There was some nervous laughter as Potter talked of dealing respectfully with “stupid questions”. The idea that he could have worked his way up in an industry as ruthless as football without being tough enough to handle a dressing room full of big egos is absurd.
Potter knows that Chelsea, who are set to buy the France striker Christopher Nkunku from RB Leipzig in the summer, need a rebuild. The ageing César Azpilicueta is unsuitable cover for the injured Reece James at right-back. N’Golo Kanté’s hamstring injury has left a void in central midfield, even if Denis Zakaria is playing well, and it is surely time to let Jorginho go when his contract expires.
This is not an easy job. In central defence Wesley Fofana is injured, Thiago Silva is 38 and Kalidou Koulibaly has struggled since joining from Napoli. The absence of the wing-backs, James and Ben Chilwell, is taking a toll. Marc Cucurella has filled in for Chilwell on the left but the former Brighton defender does not look like a £60m player.
There are too many passengers. Kepa Arrizabalaga still makes too many errors in goal and Kai Havertz remains inconsistent up front. Hakim Ziyech and Christian Pulisic, who is injured, do not produce enough. Raheem Sterling, another absentee, has done little to suggest that City were wrong to sell him. Pierre-Emerick Aubameyang has one league goal and was subbed on and off against Pep Guardiola’s side.
The point is not to make excuses, even though Potter was reduced to bringing on kids against City. His errors include the use of Sterling as a wing-back, which was made to look ridiculous when Chelsea lost 4-1 at Brighton. No Premier League side has earned fewer wins or scored fewer goals across their last eight games than Chelsea, who are yet to develop an identity under Potter.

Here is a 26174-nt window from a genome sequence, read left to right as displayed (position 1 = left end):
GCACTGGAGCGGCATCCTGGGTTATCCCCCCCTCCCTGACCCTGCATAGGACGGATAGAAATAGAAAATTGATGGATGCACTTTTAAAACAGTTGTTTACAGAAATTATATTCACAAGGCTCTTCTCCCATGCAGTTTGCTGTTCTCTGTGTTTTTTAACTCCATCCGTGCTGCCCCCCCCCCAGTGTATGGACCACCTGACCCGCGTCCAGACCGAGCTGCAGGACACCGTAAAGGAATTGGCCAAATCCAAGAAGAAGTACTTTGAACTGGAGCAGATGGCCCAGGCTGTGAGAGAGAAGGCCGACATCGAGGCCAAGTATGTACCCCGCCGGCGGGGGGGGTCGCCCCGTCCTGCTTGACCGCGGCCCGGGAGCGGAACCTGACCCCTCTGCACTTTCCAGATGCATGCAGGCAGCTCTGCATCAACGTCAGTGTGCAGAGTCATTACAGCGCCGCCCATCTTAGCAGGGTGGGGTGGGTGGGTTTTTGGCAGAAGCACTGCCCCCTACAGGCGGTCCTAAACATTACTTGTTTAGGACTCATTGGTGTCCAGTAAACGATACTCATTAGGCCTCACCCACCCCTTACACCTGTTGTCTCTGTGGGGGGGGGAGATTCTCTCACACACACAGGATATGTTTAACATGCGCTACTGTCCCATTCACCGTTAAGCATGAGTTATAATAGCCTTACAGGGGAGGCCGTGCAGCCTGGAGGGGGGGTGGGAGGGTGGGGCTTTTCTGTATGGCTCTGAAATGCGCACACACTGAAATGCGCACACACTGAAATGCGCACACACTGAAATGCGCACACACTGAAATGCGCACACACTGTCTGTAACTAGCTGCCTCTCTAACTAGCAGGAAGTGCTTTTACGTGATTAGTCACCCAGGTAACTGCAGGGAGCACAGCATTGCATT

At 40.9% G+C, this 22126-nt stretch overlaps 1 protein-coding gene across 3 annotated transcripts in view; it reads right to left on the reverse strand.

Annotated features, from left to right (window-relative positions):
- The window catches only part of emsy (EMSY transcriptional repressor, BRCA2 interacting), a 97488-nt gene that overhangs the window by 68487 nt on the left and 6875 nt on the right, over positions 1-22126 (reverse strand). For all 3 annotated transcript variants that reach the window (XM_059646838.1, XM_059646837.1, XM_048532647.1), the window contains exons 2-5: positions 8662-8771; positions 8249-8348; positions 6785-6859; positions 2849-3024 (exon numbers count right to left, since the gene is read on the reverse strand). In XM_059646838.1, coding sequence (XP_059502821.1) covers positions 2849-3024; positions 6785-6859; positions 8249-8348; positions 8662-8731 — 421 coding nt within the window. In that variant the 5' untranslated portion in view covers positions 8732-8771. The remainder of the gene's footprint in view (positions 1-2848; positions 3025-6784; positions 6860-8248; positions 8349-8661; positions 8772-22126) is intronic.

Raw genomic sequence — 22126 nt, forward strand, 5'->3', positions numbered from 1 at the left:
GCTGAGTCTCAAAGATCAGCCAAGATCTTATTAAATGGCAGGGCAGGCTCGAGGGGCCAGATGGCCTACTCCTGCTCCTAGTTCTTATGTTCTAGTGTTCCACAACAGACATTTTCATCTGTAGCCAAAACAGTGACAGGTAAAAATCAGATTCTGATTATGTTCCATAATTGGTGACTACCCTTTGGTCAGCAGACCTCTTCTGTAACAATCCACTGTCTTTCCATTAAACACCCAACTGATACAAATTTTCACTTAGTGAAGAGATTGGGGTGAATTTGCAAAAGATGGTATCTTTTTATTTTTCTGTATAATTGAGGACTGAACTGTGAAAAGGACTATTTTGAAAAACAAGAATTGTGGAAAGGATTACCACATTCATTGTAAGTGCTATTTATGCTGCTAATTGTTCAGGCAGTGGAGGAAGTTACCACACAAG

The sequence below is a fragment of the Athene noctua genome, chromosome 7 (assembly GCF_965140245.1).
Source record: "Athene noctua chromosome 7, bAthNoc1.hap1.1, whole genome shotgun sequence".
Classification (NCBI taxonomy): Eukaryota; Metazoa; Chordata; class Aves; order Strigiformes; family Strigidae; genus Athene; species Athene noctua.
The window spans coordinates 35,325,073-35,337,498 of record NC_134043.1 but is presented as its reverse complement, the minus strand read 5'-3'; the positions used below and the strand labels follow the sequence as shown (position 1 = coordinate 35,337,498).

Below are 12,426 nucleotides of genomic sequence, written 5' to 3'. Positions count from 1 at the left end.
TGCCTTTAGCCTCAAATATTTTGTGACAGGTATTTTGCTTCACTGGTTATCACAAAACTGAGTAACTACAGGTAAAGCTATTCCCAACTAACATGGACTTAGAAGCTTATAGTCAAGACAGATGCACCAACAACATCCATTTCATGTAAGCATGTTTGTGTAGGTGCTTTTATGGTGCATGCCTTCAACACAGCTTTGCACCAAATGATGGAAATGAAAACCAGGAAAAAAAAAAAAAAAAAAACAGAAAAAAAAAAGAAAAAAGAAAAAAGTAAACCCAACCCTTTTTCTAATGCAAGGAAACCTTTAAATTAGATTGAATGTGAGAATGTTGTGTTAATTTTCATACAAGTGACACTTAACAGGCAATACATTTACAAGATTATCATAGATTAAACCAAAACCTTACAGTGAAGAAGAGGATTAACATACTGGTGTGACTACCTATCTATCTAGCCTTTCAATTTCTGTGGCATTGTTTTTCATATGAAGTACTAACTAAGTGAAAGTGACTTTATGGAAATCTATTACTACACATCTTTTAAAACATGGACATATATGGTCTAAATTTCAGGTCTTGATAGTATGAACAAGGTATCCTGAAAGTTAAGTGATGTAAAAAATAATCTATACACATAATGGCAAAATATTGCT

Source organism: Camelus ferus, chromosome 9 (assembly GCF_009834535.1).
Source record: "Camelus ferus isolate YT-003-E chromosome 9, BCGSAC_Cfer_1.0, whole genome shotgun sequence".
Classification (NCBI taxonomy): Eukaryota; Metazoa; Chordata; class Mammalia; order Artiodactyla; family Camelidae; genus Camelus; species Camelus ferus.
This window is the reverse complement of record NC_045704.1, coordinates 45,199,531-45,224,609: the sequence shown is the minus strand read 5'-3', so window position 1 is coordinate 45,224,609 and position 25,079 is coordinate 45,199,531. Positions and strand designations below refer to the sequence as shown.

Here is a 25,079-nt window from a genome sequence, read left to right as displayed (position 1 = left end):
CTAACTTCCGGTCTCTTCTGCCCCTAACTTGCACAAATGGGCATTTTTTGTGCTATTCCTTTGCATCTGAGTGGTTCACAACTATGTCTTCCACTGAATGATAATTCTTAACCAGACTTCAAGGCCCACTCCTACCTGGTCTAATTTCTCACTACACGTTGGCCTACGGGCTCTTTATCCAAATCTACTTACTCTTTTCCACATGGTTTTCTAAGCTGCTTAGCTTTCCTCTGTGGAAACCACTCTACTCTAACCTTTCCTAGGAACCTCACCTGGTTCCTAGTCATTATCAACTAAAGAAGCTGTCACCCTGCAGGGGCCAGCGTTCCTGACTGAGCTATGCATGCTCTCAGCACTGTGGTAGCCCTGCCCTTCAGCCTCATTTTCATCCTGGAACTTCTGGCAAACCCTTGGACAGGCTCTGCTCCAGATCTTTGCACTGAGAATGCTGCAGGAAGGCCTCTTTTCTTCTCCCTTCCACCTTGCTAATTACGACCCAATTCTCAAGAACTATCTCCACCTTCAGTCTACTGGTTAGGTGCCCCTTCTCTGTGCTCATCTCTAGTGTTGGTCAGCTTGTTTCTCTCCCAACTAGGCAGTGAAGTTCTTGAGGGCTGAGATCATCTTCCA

“I’m not sitting here as some egomaniac who has all the answers and gets everything right,” he said. “There are some margins in the Premier League that are difficult. But it’s sort of blah, blah, blah, isn’t it? People want to see results – ‘Shut up, Graham. What are you talking about? We need to win.’”
The tone was realistic. While Potter’s job does not hinge on finishing in the top four this season, Boehly and Clearlake will not be patient for ever. The owners are under pressure to deliver, particularly as supporters were so enamoured with Tuchel.
Equally Chelsea are paying the price for the shortsighted approach adopted by the previous regime. It is worth remembering that City were nothing special during Guardiola’s first season. What the champions have created, though, is a perfect structure around their manager, ensuring that everything works smoothly on and off the pitch. Chelsea, who have been busy making key hires in their recruitment department, need a similar approach.
“The owners are billionaires, so they are quite smart,” Potter said. “Smarter than me, for sure. They understand the direction we want to go in. I’ve been here four months and five or six weeks of that have been lost to international football. Pep was [at City] a year before they won anything.”
Potter thought about Jürgen Klopp and Mikel Arteta taking time to establish themselves at Liverpool and Arsenal, respectively. “It’s maybe different for me for some reason,” he said, noting the criticism coming his way. “But I don’t put a timescale on it. I know that I am capable. I know the quality I have.”
It was fighting talk at last. Chelsea’s fans have been waiting to see some spikiness from Potter. The next part is producing similar defiance on the pitch.